But according to Thom, there’s so much meat in Texas that it doesn’t matter:
We have had an ample supply of beef in Texas for centuries. Beans just dilute real chili so that babies and the elderly can stomach it.
Toltepeceno notes that chili started in Texas, but that doesn’t tell us anything specific about an originating recipe containing chili. Food web site What’s Cooking America decided to take a look at the history of chili and found the first chili-related commentary from 1926 American J.C. Clopper:
When they have to pay for their meat in the market, a very little is made to suffice for a family; this is generally into a kind of hash with nearly as many peppers as there are pieces of meat – this is all stewed together.
Clopper’s comment focused on San Antonio’s chile carne, so it seems American chili did originate in Texas and contained meat. Chili didn’t require meat, however it served as a meat distribution device. That said, What’s Cooking America found that the original stew came to Texas from the Spanish Canary Islands during the 18th century:
On March 9, 1731, a group of sixteen families (56 persons) arrived from the Canary Islands at Bexar, the villa of San Fernando de Béxar (now know as the city of San Antonio). They had emigrated to Texas from the Spanish Canary Islands by order of King Philip V. of Spain. The King of Spain felt that colonization would help cement Spanish claims to the region and block France’s westward expansion from Louisiana.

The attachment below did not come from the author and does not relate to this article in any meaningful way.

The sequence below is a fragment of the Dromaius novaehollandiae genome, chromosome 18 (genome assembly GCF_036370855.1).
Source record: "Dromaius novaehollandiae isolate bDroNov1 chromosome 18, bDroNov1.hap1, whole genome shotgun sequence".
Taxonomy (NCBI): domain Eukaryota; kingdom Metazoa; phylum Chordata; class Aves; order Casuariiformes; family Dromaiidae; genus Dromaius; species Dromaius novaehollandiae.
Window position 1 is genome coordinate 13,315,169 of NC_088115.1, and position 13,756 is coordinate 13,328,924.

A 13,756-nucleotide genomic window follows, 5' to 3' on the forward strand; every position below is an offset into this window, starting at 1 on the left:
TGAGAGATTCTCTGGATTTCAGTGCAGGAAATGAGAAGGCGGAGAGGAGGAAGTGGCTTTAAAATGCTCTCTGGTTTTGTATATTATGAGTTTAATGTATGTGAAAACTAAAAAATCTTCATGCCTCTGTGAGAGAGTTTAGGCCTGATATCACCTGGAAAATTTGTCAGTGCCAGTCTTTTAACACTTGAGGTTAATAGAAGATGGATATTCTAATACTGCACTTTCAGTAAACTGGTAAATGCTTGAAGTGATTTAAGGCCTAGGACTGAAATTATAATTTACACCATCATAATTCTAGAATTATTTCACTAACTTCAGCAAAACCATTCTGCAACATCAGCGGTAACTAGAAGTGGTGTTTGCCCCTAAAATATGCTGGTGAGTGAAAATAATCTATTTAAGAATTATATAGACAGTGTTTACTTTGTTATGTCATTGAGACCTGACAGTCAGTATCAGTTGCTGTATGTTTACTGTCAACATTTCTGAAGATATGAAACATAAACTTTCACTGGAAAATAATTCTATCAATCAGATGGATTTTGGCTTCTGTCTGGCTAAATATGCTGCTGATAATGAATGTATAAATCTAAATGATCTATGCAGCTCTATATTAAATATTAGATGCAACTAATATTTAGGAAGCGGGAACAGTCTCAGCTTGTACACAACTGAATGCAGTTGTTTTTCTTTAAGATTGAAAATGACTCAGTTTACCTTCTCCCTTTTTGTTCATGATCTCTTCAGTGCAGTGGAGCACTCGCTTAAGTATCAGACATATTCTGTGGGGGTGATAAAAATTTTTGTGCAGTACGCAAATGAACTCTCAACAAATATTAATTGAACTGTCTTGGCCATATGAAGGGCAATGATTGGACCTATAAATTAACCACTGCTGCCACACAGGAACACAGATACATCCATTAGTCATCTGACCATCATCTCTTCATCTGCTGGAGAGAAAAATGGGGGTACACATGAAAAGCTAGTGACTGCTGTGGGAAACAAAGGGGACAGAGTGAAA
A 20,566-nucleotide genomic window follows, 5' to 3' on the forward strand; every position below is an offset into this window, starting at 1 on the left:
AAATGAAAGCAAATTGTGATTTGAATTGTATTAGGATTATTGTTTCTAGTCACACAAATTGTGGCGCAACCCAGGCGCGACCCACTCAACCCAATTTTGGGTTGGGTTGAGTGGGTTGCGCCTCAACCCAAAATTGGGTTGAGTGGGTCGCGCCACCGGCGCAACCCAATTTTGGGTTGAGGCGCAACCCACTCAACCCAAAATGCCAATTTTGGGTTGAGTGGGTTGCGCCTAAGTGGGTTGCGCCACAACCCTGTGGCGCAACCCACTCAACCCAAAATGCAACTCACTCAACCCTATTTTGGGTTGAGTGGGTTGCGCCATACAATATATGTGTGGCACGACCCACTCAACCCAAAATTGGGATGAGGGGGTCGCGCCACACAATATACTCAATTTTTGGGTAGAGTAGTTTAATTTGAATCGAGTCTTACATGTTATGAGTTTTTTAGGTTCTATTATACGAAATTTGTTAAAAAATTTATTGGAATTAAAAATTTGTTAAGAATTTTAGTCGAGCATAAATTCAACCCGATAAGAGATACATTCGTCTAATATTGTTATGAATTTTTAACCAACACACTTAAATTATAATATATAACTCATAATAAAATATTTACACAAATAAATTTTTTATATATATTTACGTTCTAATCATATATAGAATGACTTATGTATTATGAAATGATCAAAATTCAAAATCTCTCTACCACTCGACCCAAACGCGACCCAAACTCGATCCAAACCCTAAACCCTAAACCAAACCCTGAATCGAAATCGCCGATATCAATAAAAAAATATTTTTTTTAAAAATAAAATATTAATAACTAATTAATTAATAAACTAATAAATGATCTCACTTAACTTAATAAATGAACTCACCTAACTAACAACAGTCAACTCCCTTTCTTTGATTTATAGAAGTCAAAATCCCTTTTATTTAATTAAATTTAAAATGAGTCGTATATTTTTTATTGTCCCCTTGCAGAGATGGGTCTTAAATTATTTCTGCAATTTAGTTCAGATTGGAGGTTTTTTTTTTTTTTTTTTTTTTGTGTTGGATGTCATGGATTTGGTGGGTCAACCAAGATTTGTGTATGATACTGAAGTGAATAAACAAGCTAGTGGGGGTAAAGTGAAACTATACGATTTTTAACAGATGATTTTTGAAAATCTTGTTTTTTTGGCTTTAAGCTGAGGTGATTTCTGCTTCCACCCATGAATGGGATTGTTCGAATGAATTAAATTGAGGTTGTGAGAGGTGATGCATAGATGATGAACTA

These families founded San Antonio’s first civil government which became the first municipality in the Spanish province of Texas. According to historians, the women made a spicy “Spanish” stew that is similar to chili.
Chili got its name because it made use of chili powder to add an extra kick. The inclusion of the spice appears to matter more than whether or not the stew contains meat, beans, or much of anything else.
You Can Make Chili However You Want
The argument comes down to this: chili can take many forms, and you can make it however you want. In the same way language evolves and changes, so do recipes. Even caviar, which traditionally refers to fresh roe from wild sturgeon in the Caspian and Black Seas, now includes other types of fish roe and even completely unrelated dishes. While some might consider a total change a perversion of the dish, we have to allow for a few small changes with ingredients as no single person enjoys the exact same food as another. Reader BlueBeard sums up this argument nicely:
There is some weird chili-elitism where people insist their chili recipe is the only one true recipe to rule them all, and that is patently ridiculous (because mine is the best, cretins!). In the old days, maybe they didn’t have beans handy and made the “bowl o’ red” with just tomatoes and meat—these being cowboys, one would assume meat was never in short supply. Then, for others in different circumstances meat may have been too costly so it was supplemented with another protein source, the bean. Who cares, at long as there isn’t corn in it. That’s just wrong.
Chili is an entirely egalitarian meal—there is almost no wrong way to do it, as long as you like what you made. Personally, I love my own chili so much I generally end up eating the entire pot for 3 meals a day for a week, and want more while I’m eating the last bowl. God, I am overdue for some chili.
So do beans belong in chili? Only if you like them.